Stop Murder Music campaign wins black community award

Recognition for successful worldwide grassroots activism

The Stop Murder Music campaign won the Advocacy Award at the Black LGBT Community Awards 2007 ceremony in London.

The awards ceremony was held at a gala dinner event on-board on a luxury Thames River boat on Saturday evening, 7 April 2007.

The Advocacy Award was in recognition that the Stop Murder Music campaign had “brought together activists worldwide in challenging homophobic lyrics which incite people to violence against LGBT people.”

Dennis Carney, vice-chair of the Black Gay Men’s Advisory Group (BGMAG) collected the award on behalf of the campaign, which involved a partnership between BGMAG, OutRage! and the Jamaican gay rights group, J-Flag.

Mr Carney paid tribute to the dozens of gay and anti-violence groups around the world that participated in making the campaign so effective and successful:

“I thought the BLGBT Community Awards event was fantastic and I was over the moon that the wider Black LGBT community fully recognises and supports the dedication and commitment of the Stop Murder Music Campaign’s work at making homophobic dancehall lyrics a thing of the past, by voting SMMC the winner of the Advocacy Award 2006”. said Mr Carney.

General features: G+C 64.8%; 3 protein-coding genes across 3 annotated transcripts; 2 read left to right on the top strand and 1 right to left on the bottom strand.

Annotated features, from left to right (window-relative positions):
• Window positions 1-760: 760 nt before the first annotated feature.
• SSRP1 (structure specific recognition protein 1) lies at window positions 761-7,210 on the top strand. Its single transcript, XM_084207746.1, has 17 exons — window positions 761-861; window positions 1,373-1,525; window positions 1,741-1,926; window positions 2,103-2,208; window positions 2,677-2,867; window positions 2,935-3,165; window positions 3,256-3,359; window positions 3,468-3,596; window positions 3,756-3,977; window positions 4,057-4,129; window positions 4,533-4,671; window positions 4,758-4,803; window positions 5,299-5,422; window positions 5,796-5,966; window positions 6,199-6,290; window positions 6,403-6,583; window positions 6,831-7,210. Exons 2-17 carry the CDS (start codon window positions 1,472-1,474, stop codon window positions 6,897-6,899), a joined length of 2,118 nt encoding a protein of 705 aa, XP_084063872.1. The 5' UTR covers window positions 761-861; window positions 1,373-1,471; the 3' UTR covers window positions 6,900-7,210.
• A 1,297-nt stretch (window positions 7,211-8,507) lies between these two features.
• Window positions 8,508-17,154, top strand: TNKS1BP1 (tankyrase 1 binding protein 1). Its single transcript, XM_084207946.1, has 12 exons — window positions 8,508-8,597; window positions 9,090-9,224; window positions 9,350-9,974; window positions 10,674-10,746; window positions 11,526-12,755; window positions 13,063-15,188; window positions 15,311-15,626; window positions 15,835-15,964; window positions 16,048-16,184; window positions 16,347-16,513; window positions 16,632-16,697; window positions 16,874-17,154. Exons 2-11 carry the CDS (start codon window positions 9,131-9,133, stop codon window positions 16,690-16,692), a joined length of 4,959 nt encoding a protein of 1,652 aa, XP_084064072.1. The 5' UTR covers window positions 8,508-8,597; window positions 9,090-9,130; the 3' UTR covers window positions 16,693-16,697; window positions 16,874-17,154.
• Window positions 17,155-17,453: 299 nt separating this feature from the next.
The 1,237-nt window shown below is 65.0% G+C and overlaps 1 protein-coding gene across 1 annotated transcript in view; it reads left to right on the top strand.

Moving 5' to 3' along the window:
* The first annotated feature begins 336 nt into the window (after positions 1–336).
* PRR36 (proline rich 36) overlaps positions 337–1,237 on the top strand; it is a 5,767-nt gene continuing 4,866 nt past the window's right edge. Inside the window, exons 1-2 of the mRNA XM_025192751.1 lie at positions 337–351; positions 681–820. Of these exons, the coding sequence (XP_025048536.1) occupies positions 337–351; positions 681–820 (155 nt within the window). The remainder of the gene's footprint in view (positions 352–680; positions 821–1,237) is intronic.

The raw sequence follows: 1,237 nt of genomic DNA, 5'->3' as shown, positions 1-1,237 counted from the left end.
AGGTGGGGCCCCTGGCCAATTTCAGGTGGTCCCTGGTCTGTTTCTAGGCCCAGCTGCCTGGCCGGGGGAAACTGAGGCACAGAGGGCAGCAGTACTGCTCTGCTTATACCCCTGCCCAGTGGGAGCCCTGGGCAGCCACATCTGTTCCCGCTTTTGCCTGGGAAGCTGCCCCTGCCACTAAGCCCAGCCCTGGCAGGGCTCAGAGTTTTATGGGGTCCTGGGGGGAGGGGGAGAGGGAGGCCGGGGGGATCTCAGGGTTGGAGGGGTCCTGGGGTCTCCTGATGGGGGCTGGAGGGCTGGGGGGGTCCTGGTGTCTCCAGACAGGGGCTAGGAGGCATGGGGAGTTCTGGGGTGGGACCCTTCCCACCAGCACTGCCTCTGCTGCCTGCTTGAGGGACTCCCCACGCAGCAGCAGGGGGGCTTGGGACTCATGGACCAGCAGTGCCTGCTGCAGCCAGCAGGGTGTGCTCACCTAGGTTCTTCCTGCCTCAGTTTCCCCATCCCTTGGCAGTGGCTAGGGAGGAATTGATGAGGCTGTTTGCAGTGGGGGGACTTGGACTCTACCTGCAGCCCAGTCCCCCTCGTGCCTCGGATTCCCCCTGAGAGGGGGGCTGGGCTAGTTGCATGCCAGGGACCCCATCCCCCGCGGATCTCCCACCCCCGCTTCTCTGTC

Click here for a photo of Dennis Carney with the award:
Dennis Carney

“We are honoured to be a part of the campaign and delighted it has won this accolade from the black LGBT community,” said Brett Lock, spokesperson for gay human rights group, OutRage!, which played a coordinating role in the campaign.

“The Stop Murder Music campaign targeted reggae dancehall singers who released CDs advocating the murder of lesbian and gay people. We got scores of concerts cancelled worldwide, causing these murder music artists to suffer huge financial losses. Faced with this pressure, they have cut their output of homophobic songs and now rarely make homophobic statements. It has been a huge success,” said Mr Lock.

Ted Brown, the veteran black gay activist, won the Lifetime Achievement Award.
He was active in the London Gay Liberation Front in the early 1970s, led the campaign against Buju Banton and Shabba Ranks in the early 1990s, and is involved in the Stop Murder Music campaign today.

Man of the Year was awarded to black gay pastor, Rev Jide Macaulay. Previously an activist in BGMAG in London, Rev Macaulay is of Nigerian decent. Last year he returned to Nigeria to set up the country’s first gay church. He has since become a prominent Nigerian campaigner for lesbian and gay human rights.